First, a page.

Grief and rage reign supreme within our progressive movement after the recent primary election losses, especially the one in Michigan where Bernie was expected to win. What went wrong? The answer is NOTHING—at least in my view. Wrong here would have meant Sanders had gone astray, reneging on his agenda, but he never seeks ideological rapprochement with his political rivals, and his message has been consistent.
Medicare for all, free college tuition, environmental preservation, raising the minimum wage, education-not-incarceration are novel, daring and lofty goals, but no one can still claim they are fringe ideas as they did four years ago, for they bear none other than the trademark of the justice for which the vast majority of Americans long. So why Sanders was unable to melt the hardened hearts of Michigan, Texas, and North Carolina voters where a few days before Super Tuesday, polls showed he was leading? More importantly, how come Joe Biden, whose campaign was in free fall shortly before the South Carolina primary, has now been dubbed “the comeback kid”?
The process to nominate a candidate to represent the Democratic party in general elections has been anything but democratic, and it is not surprising. Presidential election in the United States is supposed to be a well-designed political process to showcase American democracy. Bernie Sanders and the progressive movement have threatened to spoil the show. For this, his opponents feel he must be dealt with swiftly. The past two election nights have been a testament to this assertion.
The most important lesson one needs to learn from these recent setbacks is that the political establishment, despite its obvious nonchalance vis-à-vis the disenfranchised, can still manage to insult the intelligence of millions of citizens, especially African Americans by obtusely claiming they are Joe Biden’s firewall against the progressive “machine.” It’s undeniable that many African Americans across the South voted for Biden, but to say black Americans are Biden’s stepping-stones on the road that leads to his nomination is grossly unjust. It feels like killing M. L. King twice—his vision for America, his struggle against segregation, knowing how openly racist Joe Biden has been.
The superrich in this country have all the tools at their disposal to not only project power anywhere on the planet, but more importantly to defend that power whenever they feel it has been threatened, and their manipulation of mainstream media is one of their effective, sophisticated weapons in this new fight against an invading progressive force. To them, Bernie Sanders is the man to beat, not Trump.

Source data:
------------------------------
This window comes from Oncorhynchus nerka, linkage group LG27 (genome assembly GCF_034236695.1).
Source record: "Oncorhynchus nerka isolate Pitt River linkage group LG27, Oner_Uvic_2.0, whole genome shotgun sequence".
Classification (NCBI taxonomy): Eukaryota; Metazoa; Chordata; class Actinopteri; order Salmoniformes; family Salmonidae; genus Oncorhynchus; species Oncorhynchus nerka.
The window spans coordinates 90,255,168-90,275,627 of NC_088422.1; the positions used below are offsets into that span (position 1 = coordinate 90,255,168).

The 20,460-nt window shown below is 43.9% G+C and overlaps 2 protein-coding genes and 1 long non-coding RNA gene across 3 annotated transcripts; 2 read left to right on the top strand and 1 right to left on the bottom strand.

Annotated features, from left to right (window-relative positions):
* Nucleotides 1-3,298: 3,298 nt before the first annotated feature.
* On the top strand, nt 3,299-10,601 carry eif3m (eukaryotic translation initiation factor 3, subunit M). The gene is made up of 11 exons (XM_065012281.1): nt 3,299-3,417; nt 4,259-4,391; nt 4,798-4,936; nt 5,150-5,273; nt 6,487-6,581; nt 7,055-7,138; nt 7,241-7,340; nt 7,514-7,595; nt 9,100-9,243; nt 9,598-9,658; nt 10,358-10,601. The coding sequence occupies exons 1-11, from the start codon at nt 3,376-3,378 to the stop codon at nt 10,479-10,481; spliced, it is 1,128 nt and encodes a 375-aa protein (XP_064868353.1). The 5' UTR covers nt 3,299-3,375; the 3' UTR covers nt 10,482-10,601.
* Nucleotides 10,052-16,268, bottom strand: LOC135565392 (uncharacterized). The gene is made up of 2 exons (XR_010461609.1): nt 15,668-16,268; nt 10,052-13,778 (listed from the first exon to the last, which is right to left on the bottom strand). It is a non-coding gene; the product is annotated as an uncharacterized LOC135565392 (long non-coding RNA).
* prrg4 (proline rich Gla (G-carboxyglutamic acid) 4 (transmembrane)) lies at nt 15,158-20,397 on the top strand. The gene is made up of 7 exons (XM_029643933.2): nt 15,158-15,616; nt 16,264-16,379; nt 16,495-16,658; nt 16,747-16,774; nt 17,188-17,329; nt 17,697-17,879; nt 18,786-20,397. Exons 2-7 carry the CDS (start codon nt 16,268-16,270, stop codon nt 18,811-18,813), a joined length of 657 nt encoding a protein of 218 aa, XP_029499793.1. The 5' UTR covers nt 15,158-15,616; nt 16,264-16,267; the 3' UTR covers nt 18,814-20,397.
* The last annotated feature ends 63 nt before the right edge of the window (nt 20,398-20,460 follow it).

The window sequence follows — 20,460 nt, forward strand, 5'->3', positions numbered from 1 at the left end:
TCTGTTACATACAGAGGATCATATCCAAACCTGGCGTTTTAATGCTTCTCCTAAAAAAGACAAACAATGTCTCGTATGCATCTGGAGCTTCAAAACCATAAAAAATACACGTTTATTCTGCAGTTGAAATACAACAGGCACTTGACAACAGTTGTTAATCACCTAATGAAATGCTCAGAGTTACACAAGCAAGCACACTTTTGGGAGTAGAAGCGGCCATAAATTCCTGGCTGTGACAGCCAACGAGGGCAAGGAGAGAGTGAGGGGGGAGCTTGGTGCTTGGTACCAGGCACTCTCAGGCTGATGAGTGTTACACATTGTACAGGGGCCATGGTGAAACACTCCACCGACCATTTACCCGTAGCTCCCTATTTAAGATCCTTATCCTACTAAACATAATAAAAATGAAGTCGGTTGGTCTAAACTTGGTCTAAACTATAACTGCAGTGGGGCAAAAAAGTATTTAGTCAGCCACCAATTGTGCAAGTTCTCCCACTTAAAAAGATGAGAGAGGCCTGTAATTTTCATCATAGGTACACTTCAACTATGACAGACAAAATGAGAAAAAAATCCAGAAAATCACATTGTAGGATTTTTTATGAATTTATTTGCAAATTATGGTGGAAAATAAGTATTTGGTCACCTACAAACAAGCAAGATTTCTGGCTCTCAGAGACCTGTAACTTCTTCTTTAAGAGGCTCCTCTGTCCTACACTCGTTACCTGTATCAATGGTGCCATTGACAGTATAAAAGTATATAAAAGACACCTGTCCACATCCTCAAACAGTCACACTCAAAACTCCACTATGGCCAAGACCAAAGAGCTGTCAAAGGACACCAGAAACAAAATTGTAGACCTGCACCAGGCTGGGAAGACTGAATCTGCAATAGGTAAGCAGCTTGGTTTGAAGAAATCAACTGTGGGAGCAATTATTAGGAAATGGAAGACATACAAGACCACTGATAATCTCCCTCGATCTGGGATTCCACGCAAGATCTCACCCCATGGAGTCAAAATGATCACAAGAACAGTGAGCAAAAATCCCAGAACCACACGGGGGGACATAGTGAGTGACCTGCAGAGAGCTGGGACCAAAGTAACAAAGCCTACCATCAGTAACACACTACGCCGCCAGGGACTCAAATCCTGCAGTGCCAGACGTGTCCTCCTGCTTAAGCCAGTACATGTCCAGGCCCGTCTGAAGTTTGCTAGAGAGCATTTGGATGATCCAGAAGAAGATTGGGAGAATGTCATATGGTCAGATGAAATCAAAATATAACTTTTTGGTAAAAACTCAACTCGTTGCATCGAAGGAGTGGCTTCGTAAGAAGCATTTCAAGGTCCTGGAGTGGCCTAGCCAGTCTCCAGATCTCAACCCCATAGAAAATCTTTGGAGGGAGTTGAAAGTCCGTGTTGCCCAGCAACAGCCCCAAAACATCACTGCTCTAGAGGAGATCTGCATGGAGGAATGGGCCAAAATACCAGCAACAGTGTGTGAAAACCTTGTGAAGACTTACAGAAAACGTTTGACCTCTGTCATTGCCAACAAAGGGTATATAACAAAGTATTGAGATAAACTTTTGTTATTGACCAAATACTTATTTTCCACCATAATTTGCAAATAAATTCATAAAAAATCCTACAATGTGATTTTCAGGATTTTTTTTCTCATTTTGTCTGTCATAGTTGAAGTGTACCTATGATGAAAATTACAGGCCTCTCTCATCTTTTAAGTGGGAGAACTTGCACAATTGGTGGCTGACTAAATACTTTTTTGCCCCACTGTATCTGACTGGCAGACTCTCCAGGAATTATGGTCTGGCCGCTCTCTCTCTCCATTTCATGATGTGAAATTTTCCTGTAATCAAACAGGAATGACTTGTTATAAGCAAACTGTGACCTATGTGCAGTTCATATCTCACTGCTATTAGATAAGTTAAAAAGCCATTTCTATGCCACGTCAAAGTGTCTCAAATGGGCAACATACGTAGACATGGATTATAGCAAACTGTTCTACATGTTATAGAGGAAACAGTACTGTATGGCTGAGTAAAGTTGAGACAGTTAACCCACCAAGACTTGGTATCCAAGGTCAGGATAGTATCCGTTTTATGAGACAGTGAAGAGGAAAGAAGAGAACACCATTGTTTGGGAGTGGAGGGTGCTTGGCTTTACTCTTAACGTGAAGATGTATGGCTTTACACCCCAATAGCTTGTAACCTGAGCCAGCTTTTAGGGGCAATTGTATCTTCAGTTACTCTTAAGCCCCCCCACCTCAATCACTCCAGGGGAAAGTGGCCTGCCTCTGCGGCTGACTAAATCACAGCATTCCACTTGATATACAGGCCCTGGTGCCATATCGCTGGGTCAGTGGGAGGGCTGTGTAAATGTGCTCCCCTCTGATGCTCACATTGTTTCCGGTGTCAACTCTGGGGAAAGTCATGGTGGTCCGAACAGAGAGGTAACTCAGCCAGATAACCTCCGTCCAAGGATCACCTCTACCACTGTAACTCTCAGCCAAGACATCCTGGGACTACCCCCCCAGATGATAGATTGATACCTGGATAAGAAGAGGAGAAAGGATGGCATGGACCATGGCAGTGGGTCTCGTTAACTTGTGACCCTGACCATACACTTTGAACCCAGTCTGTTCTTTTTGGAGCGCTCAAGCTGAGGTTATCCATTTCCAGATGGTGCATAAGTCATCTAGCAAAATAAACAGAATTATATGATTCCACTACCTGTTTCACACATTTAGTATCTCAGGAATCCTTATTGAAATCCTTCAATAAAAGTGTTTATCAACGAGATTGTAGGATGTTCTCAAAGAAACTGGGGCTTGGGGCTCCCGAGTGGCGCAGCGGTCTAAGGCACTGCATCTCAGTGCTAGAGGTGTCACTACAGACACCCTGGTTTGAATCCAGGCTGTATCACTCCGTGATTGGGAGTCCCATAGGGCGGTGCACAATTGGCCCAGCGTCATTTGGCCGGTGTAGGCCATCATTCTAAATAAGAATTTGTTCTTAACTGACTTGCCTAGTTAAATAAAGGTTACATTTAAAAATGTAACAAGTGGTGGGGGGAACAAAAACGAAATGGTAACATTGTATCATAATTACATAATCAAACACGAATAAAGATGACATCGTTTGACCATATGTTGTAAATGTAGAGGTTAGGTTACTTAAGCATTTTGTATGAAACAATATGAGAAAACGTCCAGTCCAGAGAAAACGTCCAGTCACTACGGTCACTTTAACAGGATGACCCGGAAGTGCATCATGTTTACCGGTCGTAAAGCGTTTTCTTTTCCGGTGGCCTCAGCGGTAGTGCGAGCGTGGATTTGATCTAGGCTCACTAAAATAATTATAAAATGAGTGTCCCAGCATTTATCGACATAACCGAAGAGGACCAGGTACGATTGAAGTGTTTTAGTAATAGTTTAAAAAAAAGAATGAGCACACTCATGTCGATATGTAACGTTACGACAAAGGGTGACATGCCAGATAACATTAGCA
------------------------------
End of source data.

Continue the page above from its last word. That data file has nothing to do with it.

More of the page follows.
Sanders is a social democrat, advocating a new deal for America. He is not a socialist raising the red flag and singing the International on the campaign trail. And they know it. “Democratic socialism means creating a just society in America that provides the kind of rights spelled out in 1944 by President Franklin D. Roosevelt,” he said during a speech at Georgetown University back in 2015. The same theme was repeated in another speech he delivered at GU in June of 2019. And he added this: “[T]he issue of unfettered capitalism is not just an academic debate; poverty, economic distress and despair are life-threatening issues for millions of working people in the country…Taken together, the American Dream of upward mobility is in peril. In fact, if we don’t turn things around, our younger generation will, for the first time in living memory, have a lower standard of living than their parents. This is not acceptable.” So, Bernie is a New Dealer with intellectual probity, not an old red commie creeping his way into America’s heartland.
This socialist straitjacket is being used here to play the politics of fear, but it seems, here in the case of Bernie Sanders, intellectual brilliance combined with unflinching patriotism and honesty are “suspicious qualities, suggestive of elitism, and snootiness,” as Kara Politt wrote in the New Yorker (in reference to Elizabeth Warren). On the other hand, if Bernie “had been obtuse… unready,” intellectually clumsy, dull in his thinking, a plagiarizer, cold-hearted, beholden to Wall Street and, of course, staunchly reactionary, perhaps he would have been tolerated by the corporate elite. However, his high-pitched cry for justice, eloquently voiced, scares them, and for that they will fight him to a bitter end.
Of course, we who support him are frustrated, but this is no time to be angry. This is, rather, the moment to be more resolute in the struggle for socioeconomic justice. At the end of the day, whatever happens between now and November and beyond, our progressive movement endures and grows. The question is: Although our ideas have been front and center in the Democratic political discourse, can we truly succeed within the framework of Washingtonian politics? If the answer is NO, then it is time to start thinking about providing an alternative to the two-in-one party system.
Note: Ardain Isma is a novelist and editing manager at CSMS Magazine . He heads the Center for Strategic and Multicultural Studies. He also teaches Introduction to Research Methods at Embry Riddle University. To see his books, click here.
Follow him on Facebook: www.facebook.com/ardainnovel
Also, on Twitter: www.twitter.com/csmsmaga